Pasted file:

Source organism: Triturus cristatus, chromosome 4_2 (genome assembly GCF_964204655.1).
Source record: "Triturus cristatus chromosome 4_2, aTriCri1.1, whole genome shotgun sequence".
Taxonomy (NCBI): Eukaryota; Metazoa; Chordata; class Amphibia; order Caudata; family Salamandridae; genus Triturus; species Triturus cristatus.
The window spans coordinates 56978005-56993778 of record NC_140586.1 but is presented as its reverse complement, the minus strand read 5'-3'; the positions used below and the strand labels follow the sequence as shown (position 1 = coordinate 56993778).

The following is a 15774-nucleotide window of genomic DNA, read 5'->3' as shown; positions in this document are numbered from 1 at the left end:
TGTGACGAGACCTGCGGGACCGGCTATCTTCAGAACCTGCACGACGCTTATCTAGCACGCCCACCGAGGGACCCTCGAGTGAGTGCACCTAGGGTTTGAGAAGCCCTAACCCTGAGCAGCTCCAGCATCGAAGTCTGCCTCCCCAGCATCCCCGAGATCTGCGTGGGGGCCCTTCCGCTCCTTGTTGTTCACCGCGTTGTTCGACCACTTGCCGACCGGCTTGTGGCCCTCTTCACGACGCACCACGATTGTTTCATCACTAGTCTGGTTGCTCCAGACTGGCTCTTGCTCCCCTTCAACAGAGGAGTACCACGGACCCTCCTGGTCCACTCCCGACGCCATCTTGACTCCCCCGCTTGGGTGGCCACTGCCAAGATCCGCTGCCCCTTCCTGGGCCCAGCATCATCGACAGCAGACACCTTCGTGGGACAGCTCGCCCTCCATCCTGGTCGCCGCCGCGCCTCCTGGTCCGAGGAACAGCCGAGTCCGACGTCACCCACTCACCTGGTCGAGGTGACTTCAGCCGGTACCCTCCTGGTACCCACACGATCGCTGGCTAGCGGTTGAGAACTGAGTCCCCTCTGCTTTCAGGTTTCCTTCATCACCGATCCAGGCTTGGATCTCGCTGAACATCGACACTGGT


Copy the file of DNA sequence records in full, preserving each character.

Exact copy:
Source organism: Triturus cristatus, chromosome 4_2 (genome assembly GCF_964204655.1).
Source record: "Triturus cristatus chromosome 4_2, aTriCri1.1, whole genome shotgun sequence".
Taxonomy (NCBI): Eukaryota; Metazoa; Chordata; class Amphibia; order Caudata; family Salamandridae; genus Triturus; species Triturus cristatus.
The window spans coordinates 56978005-56993778 of record NC_140586.1 but is presented as its reverse complement, the minus strand read 5'-3'; the positions used below and the strand labels follow the sequence as shown (position 1 = coordinate 56993778).

The following is a 15774-nucleotide window of genomic DNA, read 5'->3' as shown; positions in this document are numbered from 1 at the left end:
TGTGACGAGACCTGCGGGACCGGCTATCTTCAGAACCTGCACGACGCTTATCTAGCACGCCCACCGAGGGACCCTCGAGTGAGTGCACCTAGGGTTTGAGAAGCCCTAACCCTGAGCAGCTCCAGCATCGAAGTCTGCCTCCCCAGCATCCCCGAGATCTGCGTGGGGGCCCTTCCGCTCCTTGTTGTTCACCGCGTTGTTCGACCACTTGCCGACCGGCTTGTGGCCCTCTTCACGACGCACCACGATTGTTTCATCACTAGTCTGGTTGCTCCAGACTGGCTCTTGCTCCCCTTCAACAGAGGAGTACCACGGACCCTCCTGGTCCACTCCCGACGCCATCTTGACTCCCCCGCTTGGGTGGCCACTGCCAAGATCCGCTGCCCCTTCCTGGGCCCAGCATCATCGACAGCAGACACCTTCGTGGGACAGCTCGCCCTCCATCCTGGTCGCCGCCGCGCCTCCTGGTCCGAGGAACAGCCGAGTCCGACGTCACCCACTCACCTGGTCGAGGTGACTTCAGCCGGTACCCTCCTGGTACCCACACGATCGCTGGCTAGCGGTTGAGAACTGAGTCCCCTCTGCTTTCAGGTTTCCTTCATCACCGATCCAGGCTTGGATCTCGCTGAACATCGACACTGGT